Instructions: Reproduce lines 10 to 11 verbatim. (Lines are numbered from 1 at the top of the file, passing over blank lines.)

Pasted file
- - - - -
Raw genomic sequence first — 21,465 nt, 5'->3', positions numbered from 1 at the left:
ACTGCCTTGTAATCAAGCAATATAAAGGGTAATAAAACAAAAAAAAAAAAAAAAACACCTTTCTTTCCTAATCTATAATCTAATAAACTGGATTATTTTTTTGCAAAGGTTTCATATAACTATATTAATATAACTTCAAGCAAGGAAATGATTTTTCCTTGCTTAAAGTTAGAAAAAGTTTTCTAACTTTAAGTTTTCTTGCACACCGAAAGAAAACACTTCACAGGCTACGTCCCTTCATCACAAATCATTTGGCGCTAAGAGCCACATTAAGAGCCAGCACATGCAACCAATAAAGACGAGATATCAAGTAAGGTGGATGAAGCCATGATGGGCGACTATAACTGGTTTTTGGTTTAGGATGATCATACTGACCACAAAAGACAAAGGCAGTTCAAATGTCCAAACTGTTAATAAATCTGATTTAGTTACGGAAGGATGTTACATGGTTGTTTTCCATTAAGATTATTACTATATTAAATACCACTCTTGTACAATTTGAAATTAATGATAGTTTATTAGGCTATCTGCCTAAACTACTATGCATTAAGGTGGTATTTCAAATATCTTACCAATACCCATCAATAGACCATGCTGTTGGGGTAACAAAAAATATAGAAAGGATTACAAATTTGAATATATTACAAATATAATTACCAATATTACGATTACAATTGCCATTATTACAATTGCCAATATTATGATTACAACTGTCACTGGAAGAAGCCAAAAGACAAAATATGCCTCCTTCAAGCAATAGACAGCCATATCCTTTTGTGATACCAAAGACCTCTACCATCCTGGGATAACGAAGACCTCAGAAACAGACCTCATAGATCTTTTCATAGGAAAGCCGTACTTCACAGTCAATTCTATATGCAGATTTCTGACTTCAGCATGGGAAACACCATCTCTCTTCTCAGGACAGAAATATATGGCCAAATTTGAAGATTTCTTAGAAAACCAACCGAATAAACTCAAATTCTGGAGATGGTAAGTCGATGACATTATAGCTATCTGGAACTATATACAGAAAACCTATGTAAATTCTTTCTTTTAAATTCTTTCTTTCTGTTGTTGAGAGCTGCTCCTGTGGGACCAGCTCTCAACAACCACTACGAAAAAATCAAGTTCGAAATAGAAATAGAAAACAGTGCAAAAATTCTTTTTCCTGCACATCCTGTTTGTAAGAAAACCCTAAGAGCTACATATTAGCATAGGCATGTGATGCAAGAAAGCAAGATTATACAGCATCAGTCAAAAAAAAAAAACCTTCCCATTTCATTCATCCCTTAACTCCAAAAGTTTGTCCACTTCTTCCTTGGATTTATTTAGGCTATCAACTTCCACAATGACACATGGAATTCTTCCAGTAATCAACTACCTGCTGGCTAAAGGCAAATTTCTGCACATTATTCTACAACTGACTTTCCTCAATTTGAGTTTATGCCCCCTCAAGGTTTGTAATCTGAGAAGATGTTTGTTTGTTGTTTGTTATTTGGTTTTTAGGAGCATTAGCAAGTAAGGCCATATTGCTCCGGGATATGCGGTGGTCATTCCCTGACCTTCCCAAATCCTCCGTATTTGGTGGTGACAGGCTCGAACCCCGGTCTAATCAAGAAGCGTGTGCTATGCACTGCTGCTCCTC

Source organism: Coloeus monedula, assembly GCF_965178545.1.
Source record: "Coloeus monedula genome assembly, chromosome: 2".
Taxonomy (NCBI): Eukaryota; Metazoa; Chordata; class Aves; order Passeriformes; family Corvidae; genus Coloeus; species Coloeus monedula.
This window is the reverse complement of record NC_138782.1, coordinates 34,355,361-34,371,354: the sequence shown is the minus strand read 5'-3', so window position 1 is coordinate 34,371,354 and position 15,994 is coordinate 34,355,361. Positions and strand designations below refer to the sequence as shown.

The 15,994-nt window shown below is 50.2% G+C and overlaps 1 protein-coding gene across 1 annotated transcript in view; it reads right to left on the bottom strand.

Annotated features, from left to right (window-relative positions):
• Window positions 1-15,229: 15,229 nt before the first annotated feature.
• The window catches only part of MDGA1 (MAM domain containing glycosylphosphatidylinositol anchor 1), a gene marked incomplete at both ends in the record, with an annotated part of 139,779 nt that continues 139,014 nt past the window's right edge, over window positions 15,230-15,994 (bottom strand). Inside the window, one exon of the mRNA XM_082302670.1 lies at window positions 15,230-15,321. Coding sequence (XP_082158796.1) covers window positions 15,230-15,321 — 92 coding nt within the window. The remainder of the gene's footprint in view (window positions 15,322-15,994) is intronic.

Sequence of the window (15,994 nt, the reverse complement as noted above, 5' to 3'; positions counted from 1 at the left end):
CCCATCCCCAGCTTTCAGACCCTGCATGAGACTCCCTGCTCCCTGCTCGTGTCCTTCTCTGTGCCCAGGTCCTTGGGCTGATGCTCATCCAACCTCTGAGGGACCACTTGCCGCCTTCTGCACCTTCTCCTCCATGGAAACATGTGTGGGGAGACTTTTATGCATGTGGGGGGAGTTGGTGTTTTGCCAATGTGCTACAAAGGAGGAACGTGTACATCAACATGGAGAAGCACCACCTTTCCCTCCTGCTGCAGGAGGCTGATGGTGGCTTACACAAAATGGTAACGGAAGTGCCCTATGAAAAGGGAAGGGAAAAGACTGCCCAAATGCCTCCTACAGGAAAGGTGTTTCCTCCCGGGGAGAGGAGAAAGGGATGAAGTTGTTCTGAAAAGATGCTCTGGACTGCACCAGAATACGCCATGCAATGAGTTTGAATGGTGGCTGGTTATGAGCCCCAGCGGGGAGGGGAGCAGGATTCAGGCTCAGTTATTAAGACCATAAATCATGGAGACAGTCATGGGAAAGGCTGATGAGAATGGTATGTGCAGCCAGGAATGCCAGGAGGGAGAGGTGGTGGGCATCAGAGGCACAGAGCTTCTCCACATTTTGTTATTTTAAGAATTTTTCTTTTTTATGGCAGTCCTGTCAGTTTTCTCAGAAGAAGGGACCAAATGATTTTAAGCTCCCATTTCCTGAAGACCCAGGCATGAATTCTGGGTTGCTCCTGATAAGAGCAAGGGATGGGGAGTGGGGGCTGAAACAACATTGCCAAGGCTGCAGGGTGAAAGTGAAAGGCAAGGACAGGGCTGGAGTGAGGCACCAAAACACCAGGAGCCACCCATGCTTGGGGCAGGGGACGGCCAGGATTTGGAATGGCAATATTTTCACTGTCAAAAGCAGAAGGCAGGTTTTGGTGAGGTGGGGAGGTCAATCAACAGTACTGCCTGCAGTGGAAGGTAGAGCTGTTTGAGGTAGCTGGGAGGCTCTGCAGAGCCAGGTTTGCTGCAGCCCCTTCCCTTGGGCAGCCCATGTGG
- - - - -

• The window catches only part of MDGA1 (MAM domain containing glycosylphosphatidylinositol anchor 1), a gene marked incomplete at both ends in the record, with an annotated part of 139,779 nt that continues 139,014 nt past the window's right edge, over window positions 15,230-15,994 (bottom strand). Inside the window, one exon of the mRNA XM_082302670.1 lies at window positions 15,230-15,321. Coding sequence (XP_082158796.1) covers window positions 15,230-15,321 — 92 coding nt within the window. The remainder of the gene's footprint in view (window positions 15,322-15,994) is intronic.

Sequence of the window (15,994 nt, the reverse complement as noted above, 5' to 3'; positions counted from 1 at the left end):